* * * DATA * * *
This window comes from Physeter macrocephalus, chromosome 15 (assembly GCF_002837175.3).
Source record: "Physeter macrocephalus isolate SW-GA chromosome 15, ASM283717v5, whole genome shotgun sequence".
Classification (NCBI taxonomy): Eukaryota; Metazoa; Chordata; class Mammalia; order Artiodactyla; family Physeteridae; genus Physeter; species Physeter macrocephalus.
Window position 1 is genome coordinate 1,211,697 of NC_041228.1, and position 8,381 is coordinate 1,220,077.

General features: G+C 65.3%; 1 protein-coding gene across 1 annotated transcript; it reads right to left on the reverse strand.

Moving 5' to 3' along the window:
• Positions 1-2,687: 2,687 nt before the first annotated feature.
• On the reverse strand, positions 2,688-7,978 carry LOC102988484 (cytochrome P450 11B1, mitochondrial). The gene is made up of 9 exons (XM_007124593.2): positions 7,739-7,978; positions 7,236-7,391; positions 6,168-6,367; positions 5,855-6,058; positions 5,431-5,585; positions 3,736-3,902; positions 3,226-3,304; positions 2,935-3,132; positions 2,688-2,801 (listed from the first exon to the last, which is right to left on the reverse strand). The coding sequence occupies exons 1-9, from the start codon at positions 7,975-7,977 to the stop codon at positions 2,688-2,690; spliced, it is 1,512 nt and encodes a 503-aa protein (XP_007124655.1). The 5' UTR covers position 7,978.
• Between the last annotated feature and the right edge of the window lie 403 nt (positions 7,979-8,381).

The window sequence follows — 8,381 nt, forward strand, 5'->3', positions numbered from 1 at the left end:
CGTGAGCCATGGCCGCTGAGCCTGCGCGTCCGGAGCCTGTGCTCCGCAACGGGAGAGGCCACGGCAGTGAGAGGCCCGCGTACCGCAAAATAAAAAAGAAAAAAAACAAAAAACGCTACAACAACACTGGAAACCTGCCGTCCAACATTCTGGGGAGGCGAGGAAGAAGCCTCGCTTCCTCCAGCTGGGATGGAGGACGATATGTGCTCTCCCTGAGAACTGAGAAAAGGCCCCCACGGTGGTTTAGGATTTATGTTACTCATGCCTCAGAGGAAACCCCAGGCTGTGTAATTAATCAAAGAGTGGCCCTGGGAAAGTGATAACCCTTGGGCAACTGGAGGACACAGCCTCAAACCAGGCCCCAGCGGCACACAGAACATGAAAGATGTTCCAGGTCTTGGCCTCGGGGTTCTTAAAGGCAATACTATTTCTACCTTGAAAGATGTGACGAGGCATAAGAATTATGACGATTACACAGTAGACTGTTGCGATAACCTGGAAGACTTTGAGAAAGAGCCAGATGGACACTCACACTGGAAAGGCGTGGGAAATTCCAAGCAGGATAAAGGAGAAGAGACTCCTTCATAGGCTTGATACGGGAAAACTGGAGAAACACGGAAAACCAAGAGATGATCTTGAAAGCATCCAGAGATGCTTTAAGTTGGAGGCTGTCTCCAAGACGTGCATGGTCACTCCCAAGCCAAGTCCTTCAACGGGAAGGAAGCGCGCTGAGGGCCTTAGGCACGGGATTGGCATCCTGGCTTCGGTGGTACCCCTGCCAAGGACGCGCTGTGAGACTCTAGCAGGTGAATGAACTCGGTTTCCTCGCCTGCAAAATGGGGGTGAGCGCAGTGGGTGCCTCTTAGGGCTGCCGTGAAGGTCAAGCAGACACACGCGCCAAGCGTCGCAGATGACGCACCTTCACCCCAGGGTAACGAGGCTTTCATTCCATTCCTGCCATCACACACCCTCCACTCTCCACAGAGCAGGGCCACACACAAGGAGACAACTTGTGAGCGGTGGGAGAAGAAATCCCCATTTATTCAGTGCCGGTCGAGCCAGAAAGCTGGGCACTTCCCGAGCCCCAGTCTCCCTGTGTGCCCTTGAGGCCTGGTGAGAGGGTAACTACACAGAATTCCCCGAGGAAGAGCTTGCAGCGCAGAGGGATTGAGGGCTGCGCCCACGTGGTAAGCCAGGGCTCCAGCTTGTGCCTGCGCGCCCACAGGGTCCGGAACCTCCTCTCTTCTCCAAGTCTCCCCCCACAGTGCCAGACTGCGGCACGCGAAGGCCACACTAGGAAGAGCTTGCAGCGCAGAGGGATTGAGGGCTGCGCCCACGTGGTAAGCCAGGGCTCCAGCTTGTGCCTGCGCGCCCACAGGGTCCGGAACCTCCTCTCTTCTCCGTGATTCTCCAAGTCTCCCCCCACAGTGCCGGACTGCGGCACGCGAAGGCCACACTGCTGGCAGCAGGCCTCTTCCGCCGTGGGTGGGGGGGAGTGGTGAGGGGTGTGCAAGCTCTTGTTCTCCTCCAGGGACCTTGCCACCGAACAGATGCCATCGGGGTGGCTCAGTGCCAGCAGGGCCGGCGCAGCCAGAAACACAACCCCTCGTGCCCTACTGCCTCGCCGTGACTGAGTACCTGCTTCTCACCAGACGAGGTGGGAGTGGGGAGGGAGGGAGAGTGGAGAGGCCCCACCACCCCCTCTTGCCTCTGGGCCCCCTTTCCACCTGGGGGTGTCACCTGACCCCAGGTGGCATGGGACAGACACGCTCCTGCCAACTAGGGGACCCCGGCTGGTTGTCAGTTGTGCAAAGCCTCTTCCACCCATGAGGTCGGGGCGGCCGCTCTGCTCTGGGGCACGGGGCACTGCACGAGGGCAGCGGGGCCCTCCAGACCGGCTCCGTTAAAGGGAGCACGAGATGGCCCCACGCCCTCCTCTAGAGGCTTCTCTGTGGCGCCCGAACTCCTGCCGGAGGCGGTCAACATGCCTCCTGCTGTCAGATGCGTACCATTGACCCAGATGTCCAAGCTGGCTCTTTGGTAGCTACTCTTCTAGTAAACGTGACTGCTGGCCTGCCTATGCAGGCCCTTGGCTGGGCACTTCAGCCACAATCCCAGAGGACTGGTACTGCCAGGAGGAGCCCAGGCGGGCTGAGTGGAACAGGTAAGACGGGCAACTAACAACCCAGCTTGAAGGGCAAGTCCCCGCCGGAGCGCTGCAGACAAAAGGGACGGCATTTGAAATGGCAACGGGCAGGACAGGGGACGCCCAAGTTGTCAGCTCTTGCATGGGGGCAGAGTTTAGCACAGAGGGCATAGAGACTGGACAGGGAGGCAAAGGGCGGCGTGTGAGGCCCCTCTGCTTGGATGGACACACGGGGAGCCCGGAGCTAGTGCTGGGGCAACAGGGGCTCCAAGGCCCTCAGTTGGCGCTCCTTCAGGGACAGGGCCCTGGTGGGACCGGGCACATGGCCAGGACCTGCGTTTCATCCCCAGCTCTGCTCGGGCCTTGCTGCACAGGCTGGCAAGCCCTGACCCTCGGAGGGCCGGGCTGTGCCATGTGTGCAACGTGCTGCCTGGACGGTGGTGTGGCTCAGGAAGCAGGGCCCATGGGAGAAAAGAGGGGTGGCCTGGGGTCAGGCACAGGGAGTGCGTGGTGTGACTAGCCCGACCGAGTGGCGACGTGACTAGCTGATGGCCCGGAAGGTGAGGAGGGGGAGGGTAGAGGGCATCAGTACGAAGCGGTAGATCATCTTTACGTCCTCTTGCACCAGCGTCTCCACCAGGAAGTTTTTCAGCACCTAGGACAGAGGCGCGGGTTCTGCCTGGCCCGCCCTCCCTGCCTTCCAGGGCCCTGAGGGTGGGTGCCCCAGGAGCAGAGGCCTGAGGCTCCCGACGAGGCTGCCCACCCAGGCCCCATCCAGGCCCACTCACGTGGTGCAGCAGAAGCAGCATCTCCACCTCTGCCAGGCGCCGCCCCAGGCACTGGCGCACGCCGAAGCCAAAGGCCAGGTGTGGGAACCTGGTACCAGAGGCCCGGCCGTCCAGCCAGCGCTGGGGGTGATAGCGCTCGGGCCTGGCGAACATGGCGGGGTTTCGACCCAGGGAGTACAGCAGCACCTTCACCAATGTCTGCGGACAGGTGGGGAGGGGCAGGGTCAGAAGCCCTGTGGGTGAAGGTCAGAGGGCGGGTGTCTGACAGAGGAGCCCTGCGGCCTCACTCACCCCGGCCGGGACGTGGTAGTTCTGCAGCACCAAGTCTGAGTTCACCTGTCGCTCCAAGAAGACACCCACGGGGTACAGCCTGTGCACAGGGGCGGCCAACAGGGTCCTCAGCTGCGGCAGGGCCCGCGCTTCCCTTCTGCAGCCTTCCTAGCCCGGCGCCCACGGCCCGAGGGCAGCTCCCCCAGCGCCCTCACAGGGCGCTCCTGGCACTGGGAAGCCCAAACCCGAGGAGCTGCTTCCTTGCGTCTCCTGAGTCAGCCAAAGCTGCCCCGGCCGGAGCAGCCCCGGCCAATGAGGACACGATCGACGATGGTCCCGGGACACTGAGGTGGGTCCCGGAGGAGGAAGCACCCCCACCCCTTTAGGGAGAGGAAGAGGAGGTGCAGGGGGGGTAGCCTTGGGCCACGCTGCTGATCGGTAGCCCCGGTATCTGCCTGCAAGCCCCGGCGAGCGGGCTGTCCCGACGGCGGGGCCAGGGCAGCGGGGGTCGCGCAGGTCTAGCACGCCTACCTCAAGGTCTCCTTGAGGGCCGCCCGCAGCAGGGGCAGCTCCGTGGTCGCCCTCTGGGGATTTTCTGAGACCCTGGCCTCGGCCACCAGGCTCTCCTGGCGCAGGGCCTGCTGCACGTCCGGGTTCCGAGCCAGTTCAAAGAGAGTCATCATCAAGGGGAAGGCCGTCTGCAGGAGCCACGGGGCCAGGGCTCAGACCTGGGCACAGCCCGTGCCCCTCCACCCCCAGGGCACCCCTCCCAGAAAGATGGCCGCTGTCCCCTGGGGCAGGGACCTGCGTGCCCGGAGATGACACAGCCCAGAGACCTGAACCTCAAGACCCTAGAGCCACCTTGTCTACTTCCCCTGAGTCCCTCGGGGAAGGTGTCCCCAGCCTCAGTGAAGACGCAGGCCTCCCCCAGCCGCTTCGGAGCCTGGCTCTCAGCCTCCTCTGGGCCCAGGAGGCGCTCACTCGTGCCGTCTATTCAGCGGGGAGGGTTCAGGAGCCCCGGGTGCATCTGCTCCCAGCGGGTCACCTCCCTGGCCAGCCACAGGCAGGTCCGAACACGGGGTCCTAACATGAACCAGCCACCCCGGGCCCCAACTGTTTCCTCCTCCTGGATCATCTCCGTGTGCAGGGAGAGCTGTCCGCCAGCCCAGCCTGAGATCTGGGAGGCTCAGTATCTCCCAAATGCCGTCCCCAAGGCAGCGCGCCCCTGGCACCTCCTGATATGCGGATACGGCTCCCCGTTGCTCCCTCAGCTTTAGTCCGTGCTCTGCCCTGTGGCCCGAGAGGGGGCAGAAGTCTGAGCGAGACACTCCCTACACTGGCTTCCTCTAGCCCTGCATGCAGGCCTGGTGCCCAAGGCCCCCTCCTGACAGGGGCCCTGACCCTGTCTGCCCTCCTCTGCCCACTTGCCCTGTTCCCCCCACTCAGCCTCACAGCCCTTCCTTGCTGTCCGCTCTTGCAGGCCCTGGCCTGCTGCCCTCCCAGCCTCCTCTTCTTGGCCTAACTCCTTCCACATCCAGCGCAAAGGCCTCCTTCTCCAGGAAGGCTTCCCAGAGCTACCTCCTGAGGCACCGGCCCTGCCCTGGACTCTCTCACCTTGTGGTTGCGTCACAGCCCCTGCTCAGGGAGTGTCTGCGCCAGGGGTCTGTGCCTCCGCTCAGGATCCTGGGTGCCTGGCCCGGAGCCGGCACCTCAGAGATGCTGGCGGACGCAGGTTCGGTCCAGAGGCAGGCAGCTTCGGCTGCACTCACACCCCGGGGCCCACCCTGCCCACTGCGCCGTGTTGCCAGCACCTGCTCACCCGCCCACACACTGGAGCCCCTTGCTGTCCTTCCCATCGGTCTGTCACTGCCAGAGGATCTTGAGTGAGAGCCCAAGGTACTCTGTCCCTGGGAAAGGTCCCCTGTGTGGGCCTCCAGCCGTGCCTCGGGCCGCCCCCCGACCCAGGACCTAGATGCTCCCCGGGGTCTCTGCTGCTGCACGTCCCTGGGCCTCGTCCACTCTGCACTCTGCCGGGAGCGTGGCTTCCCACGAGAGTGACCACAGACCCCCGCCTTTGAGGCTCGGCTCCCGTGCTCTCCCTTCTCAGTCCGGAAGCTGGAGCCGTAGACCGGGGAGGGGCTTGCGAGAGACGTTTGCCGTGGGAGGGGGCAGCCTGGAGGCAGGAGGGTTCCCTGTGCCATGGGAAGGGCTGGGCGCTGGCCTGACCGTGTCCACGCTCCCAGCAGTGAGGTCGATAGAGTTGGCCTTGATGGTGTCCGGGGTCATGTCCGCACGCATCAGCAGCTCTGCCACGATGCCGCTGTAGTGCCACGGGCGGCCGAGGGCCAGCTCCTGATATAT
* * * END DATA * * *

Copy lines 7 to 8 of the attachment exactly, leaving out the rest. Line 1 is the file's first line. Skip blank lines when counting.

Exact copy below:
• Positions 1-2,687: 2,687 nt before the first annotated feature.
• On the reverse strand, positions 2,688-7,978 carry LOC102988484 (cytochrome P450 11B1, mitochondrial). The gene is made up of 9 exons (XM_007124593.2): positions 7,739-7,978; positions 7,236-7,391; positions 6,168-6,367; positions 5,855-6,058; positions 5,431-5,585; positions 3,736-3,902; positions 3,226-3,304; positions 2,935-3,132; positions 2,688-2,801 (listed from the first exon to the last, which is right to left on the reverse strand). The coding sequence occupies exons 1-9, from the start codon at positions 7,975-7,977 to the stop codon at positions 2,688-2,690; spliced, it is 1,512 nt and encodes a 503-aa protein (XP_007124655.1). The 5' UTR covers position 7,978.